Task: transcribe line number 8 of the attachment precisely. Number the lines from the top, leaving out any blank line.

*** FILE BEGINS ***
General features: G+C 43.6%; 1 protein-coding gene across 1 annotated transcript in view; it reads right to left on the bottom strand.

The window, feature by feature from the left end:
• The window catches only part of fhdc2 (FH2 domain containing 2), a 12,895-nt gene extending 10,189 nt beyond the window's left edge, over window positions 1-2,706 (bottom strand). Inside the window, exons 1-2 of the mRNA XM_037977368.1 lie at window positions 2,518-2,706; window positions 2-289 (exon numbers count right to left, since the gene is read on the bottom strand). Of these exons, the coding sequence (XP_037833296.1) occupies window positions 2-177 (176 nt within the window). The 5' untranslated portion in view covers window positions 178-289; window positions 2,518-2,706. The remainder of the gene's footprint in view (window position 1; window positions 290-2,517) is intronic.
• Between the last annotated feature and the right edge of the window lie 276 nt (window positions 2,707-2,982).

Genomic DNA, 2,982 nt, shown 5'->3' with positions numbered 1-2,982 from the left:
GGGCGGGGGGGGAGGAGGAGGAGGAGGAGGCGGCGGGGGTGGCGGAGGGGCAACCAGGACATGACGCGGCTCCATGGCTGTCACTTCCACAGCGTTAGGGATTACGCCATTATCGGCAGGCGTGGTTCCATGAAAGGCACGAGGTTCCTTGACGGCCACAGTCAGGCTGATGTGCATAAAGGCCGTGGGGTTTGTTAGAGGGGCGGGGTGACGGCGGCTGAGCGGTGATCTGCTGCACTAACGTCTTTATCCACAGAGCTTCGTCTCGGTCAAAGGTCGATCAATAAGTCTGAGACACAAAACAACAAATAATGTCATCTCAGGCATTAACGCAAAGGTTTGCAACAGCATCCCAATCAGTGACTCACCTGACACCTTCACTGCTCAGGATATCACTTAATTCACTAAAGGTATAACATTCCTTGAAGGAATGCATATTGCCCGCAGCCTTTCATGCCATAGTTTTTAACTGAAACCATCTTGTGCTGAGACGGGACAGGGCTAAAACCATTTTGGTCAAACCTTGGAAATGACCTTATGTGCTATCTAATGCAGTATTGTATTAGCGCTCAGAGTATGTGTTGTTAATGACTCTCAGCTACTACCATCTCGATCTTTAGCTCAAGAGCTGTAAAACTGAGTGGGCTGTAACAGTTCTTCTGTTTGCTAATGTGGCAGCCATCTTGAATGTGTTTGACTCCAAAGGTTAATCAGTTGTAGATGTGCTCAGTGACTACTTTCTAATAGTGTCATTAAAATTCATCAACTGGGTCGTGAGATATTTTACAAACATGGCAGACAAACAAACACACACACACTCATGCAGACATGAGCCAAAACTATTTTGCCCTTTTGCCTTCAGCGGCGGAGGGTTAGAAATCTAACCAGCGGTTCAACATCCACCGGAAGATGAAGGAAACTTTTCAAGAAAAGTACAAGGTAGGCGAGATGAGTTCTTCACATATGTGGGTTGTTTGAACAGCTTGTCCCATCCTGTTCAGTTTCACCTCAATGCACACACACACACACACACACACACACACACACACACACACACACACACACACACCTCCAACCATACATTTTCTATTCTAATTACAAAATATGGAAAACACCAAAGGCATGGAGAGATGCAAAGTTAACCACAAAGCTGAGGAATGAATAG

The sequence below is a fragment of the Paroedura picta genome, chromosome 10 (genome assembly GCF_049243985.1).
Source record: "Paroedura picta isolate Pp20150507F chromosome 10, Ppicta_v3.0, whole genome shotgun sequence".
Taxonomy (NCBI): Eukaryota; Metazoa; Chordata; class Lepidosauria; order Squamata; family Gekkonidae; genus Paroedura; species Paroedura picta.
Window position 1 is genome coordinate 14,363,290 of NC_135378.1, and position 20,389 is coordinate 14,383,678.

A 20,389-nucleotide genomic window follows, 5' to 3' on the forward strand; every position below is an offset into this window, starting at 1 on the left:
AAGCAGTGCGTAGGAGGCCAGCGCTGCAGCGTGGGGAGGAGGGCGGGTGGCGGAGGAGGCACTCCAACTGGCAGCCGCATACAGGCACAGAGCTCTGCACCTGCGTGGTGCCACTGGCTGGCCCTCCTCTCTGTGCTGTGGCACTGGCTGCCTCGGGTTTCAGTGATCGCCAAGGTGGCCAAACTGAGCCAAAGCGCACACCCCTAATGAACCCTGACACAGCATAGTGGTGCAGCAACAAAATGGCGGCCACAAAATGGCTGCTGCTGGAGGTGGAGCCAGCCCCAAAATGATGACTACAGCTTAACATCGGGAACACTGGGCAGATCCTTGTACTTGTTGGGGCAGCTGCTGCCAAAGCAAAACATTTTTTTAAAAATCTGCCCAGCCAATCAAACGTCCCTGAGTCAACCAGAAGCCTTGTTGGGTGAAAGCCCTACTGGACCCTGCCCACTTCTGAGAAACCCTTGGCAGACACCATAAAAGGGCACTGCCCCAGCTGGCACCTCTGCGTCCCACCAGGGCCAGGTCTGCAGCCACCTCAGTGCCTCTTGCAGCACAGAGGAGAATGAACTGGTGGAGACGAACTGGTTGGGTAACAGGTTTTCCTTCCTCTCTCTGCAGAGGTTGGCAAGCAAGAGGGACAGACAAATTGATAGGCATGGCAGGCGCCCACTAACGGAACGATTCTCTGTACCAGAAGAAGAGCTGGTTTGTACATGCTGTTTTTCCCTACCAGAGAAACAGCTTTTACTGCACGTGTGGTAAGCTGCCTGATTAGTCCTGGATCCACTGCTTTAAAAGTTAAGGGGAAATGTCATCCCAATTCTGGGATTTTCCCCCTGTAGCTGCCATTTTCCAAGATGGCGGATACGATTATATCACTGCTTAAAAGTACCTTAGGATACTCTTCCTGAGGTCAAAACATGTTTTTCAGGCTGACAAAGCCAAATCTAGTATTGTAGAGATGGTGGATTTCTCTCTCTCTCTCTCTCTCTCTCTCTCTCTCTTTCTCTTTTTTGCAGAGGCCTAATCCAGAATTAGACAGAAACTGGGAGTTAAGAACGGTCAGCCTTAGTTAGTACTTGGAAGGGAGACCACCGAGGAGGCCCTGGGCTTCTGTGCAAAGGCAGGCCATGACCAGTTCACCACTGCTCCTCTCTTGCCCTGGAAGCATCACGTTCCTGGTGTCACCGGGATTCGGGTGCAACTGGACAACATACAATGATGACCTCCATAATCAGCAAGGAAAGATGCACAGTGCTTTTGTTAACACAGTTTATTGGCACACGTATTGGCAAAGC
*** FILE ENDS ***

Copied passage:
Source record: "Paroedura picta isolate Pp20150507F chromosome 10, Ppicta_v3.0, whole genome shotgun sequence".